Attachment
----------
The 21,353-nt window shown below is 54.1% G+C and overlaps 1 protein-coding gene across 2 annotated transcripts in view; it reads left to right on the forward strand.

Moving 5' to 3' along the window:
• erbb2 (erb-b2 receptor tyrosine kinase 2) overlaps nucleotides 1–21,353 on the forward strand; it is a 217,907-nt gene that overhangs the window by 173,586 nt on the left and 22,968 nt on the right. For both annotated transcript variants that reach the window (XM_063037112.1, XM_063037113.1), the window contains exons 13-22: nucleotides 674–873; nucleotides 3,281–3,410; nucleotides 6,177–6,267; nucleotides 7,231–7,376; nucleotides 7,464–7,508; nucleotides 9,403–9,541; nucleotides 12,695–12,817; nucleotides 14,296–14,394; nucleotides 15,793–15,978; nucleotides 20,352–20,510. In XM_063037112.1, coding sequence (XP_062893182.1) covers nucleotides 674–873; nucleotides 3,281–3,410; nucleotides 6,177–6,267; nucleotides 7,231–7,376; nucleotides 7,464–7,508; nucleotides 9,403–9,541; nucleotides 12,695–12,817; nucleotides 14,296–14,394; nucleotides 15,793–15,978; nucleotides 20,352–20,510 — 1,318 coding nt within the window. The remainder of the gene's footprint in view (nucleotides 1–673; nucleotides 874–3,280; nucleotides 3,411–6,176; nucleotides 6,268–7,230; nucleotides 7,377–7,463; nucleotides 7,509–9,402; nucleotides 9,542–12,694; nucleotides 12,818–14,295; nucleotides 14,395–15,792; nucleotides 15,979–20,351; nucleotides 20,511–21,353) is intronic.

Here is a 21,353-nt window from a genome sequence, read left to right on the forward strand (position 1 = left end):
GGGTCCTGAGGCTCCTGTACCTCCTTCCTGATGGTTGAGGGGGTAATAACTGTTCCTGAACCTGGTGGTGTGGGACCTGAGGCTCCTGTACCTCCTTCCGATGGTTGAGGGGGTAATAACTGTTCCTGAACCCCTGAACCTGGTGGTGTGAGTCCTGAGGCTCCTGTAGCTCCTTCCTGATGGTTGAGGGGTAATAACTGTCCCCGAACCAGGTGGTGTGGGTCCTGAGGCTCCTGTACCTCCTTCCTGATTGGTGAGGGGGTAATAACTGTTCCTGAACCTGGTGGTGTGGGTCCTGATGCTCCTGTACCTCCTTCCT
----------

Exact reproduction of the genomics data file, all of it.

The 21,353-nt window shown below is 54.1% G+C and overlaps 1 protein-coding gene across 2 annotated transcripts in view; it reads left to right on the forward strand.

Moving 5' to 3' along the window:
• erbb2 (erb-b2 receptor tyrosine kinase 2) overlaps nucleotides 1–21,353 on the forward strand; it is a 217,907-nt gene that overhangs the window by 173,586 nt on the left and 22,968 nt on the right. For both annotated transcript variants that reach the window (XM_063037112.1, XM_063037113.1), the window contains exons 13-22: nucleotides 674–873; nucleotides 3,281–3,410; nucleotides 6,177–6,267; nucleotides 7,231–7,376; nucleotides 7,464–7,508; nucleotides 9,403–9,541; nucleotides 12,695–12,817; nucleotides 14,296–14,394; nucleotides 15,793–15,978; nucleotides 20,352–20,510. In XM_063037112.1, coding sequence (XP_062893182.1) covers nucleotides 674–873; nucleotides 3,281–3,410; nucleotides 6,177–6,267; nucleotides 7,231–7,376; nucleotides 7,464–7,508; nucleotides 9,403–9,541; nucleotides 12,695–12,817; nucleotides 14,296–14,394; nucleotides 15,793–15,978; nucleotides 20,352–20,510 — 1,318 coding nt within the window. The remainder of the gene's footprint in view (nucleotides 1–673; nucleotides 874–3,280; nucleotides 3,411–6,176; nucleotides 6,268–7,230; nucleotides 7,377–7,463; nucleotides 7,509–9,402; nucleotides 9,542–12,694; nucleotides 12,818–14,295; nucleotides 14,395–15,792; nucleotides 15,979–20,351; nucleotides 20,511–21,353) is intronic.

Here is a 21,353-nt window from a genome sequence, read left to right on the forward strand (position 1 = left end):
GGGTCCTGAGGCTCCTGTACCTCCTTCCTGATGGTTGAGGGGGTAATAACTGTTCCTGAACCTGGTGGTGTGGGACCTGAGGCTCCTGTACCTCCTTCCGATGGTTGAGGGGGTAATAACTGTTCCTGAACCCCTGAACCTGGTGGTGTGAGTCCTGAGGCTCCTGTAGCTCCTTCCTGATGGTTGAGGGGTAATAACTGTCCCCGAACCAGGTGGTGTGGGTCCTGAGGCTCCTGTACCTCCTTCCTGATTGGTGAGGGGGTAATAACTGTTCCTGAACCTGGTGGTGTGGGTCCTGATGCTCCTGTACCTCCTTCCT